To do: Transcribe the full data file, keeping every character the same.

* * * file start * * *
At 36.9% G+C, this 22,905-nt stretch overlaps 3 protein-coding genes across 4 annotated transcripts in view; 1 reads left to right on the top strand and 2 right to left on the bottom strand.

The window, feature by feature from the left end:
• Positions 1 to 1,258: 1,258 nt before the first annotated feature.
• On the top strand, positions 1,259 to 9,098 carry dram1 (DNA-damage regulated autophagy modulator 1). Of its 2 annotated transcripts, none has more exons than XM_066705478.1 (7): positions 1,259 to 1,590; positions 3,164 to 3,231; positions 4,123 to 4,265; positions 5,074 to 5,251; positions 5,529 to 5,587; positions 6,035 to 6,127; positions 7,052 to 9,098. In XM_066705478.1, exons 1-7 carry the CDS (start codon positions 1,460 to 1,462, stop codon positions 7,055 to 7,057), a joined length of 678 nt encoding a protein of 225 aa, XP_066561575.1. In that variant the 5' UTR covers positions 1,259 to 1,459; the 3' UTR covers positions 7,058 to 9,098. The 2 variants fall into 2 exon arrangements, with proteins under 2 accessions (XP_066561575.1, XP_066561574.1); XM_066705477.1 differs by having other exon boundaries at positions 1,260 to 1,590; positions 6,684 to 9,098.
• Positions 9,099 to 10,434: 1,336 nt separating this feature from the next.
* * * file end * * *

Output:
At 36.9% G+C, this 22,905-nt stretch overlaps 3 protein-coding genes across 4 annotated transcripts in view; 1 reads left to right on the top strand and 2 right to left on the bottom strand.

The window, feature by feature from the left end:
• Positions 1 to 1,258: 1,258 nt before the first annotated feature.
• On the top strand, positions 1,259 to 9,098 carry dram1 (DNA-damage regulated autophagy modulator 1). Of its 2 annotated transcripts, none has more exons than XM_066705478.1 (7): positions 1,259 to 1,590; positions 3,164 to 3,231; positions 4,123 to 4,265; positions 5,074 to 5,251; positions 5,529 to 5,587; positions 6,035 to 6,127; positions 7,052 to 9,098. In XM_066705478.1, exons 1-7 carry the CDS (start codon positions 1,460 to 1,462, stop codon positions 7,055 to 7,057), a joined length of 678 nt encoding a protein of 225 aa, XP_066561575.1. In that variant the 5' UTR covers positions 1,259 to 1,459; the 3' UTR covers positions 7,058 to 9,098. The 2 variants fall into 2 exon arrangements, with proteins under 2 accessions (XP_066561575.1, XP_066561574.1); XM_066705477.1 differs by having other exon boundaries at positions 1,260 to 1,590; positions 6,684 to 9,098.
• Positions 9,099 to 10,434: 1,336 nt separating this feature from the next.